Eliot Porter: All the Wild Places
February 29 @ 2:00 pm – 3:00 pm
Talk by Farnsworth Curator Jane Bianco
Among America’s foremost twentieth-century photographers, Eliot Furness Porter (1901–1990) is celebrated for his role in establishing color photography as an important art form. The Farnsworth collection includes about fifty of his images, many shot in Maine. Porter is known for his bird photographs made over his lifetime, and for his color photographs whose subjects span the globe and reveal nature’s wondrous configurations of layer and pattern.
In travels between New England and the Southwest, the Baja Peninsula, Iceland, Antarctica, the Galapagos Islands, and Africa, he focused increasingly on nature’s details within a changing landscape. Porter was unabashed in his love for his subject matter, and his photography was interwoven with his approach as a naturalist as he grew to become an advocate for protection of the environment. Whether photographed from ground level in close-up or outward with great depth of field, Porter’s multifaceted perspectives, published first in a series of Sierra Club books, helped launch global interest in the conservation movement beginning in the mid-twentieth century.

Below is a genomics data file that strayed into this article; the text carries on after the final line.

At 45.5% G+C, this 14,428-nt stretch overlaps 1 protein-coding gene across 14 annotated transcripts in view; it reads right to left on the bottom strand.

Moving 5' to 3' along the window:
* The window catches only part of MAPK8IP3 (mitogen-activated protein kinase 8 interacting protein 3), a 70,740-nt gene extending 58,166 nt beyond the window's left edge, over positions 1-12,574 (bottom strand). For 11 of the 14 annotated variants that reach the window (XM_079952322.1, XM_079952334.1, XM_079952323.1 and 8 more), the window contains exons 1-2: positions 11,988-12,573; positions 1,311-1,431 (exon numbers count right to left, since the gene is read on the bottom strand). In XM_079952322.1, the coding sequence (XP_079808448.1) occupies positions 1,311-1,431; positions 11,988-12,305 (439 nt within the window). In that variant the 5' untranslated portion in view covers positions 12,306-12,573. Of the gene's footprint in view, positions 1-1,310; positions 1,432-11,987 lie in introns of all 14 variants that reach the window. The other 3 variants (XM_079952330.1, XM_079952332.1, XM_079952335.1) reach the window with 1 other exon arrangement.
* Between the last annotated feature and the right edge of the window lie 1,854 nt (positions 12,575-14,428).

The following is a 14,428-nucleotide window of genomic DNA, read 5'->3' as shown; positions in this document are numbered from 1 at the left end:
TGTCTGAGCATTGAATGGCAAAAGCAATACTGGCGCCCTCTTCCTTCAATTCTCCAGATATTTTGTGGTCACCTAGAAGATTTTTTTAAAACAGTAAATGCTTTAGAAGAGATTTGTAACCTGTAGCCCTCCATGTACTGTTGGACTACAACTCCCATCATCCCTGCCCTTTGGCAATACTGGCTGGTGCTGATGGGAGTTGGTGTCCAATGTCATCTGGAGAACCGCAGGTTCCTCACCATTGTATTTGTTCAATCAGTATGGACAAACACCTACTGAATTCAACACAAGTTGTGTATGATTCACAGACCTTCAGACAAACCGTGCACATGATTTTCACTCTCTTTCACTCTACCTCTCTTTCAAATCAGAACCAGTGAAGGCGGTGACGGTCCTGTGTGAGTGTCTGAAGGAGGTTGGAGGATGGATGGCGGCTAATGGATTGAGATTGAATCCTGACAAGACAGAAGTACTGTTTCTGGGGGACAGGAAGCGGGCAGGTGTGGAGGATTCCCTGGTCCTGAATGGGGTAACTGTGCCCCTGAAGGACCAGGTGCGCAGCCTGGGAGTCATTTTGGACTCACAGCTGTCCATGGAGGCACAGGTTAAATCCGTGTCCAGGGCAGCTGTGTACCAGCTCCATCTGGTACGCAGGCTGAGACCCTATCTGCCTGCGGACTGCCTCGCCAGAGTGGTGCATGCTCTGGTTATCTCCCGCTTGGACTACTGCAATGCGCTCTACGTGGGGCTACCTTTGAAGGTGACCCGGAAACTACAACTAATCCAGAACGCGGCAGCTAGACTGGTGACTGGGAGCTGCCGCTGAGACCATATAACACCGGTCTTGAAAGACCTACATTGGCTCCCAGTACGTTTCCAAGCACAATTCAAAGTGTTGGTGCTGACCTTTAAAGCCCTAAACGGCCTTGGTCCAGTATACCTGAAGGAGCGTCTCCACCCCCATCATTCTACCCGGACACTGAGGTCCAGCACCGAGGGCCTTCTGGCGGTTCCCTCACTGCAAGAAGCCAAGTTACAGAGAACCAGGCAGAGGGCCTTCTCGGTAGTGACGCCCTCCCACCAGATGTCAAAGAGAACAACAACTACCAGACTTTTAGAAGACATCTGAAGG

Cost: $15; $10 museum members, including gallery admission